A belated commemoration — 60 years late, in fact — was held on September 6 at Istanbul’s Panagia Greek Orthodox Church. It was in memory of the victims of the 1955 pogrom targeting the Polites, short for Konstantinoupolites, namely the Greeks of Istanbul. This was the first divine liturgy-cum-memorial service ever to remember what’s known in Turkey as “the events of September 6 and 7”. In what some refer to as the “Kristallnacht in Constantinople”, 71 churches, 41 schools, eight newspapers, more than 4,000 stores and 2,000 residences were looted or destroyed overnight. The human toll and suffering were even more catastrophic, with more than 30 dead, 300 injured and 400 raped. As one Greek Orthodox community leader recently argued, the greatest damage of the pogrom was to the ideal of equal citizenship in Turkey, not only for the Polites but also for the country’s other non-Muslim minorities. The 1955 pogrom was not a clash of civilizations pitting Muslims against Christians. On the contrary, amid rising Turkish-Greek tension over the future status of the then British colony of Cyprus, the riots were carefully planned by the Turkish government to cleanse Istanbul of the approximately 100,000 Polites, who were excluded from the Turkish-Greek population exchange of 1923-24. Chauvinist thugs, as history has repeatedly demonstrated, happen to be an imperfect tool for social engineering. As one assailant told a Greek Orthodox victim of the 1955 pogrom, the thugs had permission “not to kill but only to break things”. By the time martial law and curfew were declared in Istanbul the next day, however, the death toll exceeded 30. Of the stores looted by the out-of-control mobs, only 59 percent belonged to the targeted Polites, with the remaining establishments belonging to the Armenians and Jews.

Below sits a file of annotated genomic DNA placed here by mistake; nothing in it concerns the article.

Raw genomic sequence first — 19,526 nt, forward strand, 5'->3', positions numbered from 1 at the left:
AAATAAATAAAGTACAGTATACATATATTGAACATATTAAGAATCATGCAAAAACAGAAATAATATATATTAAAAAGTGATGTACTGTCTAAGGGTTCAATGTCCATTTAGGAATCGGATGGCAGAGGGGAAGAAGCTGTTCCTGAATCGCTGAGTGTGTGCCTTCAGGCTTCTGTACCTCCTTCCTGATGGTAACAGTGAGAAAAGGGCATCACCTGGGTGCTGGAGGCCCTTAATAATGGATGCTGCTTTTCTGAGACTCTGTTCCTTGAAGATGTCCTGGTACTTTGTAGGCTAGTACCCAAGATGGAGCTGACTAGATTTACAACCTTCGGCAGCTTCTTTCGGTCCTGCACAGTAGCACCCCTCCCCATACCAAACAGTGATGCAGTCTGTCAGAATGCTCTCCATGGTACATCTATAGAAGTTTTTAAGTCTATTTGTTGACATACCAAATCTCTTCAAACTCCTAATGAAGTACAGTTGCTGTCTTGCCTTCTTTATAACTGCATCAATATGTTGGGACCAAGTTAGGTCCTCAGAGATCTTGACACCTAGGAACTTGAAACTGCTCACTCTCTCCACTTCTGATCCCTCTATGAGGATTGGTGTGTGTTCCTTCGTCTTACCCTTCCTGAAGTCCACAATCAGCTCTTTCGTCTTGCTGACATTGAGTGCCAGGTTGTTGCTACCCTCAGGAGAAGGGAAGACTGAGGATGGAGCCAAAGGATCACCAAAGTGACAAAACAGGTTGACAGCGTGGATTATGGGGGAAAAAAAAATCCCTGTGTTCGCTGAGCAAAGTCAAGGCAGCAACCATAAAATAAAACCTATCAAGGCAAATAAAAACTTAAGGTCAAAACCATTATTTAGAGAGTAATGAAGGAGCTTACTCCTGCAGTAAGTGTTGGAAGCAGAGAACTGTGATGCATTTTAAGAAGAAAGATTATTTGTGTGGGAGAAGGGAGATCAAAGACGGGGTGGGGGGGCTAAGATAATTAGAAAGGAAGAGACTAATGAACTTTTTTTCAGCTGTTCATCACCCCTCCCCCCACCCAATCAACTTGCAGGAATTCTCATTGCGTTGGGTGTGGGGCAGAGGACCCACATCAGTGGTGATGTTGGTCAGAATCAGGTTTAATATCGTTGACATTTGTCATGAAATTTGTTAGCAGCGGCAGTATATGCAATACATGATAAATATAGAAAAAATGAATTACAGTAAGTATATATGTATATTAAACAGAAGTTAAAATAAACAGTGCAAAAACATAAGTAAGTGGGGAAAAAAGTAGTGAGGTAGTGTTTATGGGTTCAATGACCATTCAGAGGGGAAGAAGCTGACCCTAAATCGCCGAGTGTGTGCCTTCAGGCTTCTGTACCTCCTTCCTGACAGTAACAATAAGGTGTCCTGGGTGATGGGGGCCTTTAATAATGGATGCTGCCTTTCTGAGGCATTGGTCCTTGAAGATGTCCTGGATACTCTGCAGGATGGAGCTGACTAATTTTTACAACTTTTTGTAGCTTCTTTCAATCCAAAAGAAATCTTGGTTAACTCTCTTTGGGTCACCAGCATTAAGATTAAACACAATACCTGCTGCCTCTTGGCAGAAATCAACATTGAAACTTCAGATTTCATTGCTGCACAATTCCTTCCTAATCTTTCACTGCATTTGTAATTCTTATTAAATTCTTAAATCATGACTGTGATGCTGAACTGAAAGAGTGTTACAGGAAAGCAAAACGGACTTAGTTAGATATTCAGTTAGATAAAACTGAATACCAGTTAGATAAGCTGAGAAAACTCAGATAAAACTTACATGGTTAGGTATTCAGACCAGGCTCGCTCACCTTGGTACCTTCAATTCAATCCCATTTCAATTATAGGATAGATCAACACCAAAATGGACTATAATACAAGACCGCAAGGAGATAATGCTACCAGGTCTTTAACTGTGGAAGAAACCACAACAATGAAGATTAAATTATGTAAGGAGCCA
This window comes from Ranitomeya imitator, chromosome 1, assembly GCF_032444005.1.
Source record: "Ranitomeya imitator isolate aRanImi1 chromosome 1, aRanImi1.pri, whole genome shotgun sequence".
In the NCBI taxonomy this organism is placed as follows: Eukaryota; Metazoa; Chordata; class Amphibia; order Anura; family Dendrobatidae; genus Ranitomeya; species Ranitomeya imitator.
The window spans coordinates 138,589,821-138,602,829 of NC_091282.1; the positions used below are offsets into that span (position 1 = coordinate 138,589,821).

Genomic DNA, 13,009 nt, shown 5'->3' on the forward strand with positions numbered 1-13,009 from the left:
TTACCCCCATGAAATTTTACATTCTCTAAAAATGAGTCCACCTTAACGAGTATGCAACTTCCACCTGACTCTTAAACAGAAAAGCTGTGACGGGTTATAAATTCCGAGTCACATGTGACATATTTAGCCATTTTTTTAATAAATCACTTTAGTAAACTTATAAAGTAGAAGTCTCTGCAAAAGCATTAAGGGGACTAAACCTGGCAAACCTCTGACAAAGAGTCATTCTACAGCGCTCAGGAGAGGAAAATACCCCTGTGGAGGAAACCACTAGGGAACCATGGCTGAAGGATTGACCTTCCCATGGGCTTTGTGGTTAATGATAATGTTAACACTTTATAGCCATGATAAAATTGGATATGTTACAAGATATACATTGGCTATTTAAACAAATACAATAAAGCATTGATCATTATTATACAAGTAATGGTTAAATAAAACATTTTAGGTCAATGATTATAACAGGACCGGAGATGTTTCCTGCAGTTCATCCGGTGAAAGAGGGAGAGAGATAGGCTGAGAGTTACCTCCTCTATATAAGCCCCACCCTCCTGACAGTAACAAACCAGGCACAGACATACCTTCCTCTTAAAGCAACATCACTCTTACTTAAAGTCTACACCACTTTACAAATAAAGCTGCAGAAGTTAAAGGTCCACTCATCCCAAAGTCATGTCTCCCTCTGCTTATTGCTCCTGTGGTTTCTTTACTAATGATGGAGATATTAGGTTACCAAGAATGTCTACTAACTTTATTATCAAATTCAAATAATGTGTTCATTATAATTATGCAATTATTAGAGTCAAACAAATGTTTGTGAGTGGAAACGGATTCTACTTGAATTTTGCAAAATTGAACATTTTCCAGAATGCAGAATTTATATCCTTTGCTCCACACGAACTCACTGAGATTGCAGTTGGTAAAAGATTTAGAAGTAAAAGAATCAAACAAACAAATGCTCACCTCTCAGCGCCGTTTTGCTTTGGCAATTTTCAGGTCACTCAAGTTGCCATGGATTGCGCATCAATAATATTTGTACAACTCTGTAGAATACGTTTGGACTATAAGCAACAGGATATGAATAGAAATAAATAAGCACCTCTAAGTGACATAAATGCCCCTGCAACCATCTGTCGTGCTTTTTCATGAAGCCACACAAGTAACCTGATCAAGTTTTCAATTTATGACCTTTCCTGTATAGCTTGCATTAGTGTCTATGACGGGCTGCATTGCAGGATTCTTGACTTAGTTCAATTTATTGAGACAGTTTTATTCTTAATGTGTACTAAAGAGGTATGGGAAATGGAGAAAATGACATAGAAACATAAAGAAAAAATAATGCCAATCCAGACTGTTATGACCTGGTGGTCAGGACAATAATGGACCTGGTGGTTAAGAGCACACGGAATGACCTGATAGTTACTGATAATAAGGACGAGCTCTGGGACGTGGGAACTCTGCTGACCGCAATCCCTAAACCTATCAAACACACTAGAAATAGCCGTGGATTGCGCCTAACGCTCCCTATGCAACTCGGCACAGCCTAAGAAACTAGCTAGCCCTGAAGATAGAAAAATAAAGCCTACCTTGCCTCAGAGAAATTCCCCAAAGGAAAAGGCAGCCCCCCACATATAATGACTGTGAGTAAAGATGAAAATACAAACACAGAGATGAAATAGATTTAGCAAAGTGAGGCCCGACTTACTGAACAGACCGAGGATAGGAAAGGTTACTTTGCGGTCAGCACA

Aykan Erdemir in The Turkish Kristallnacht (Politico)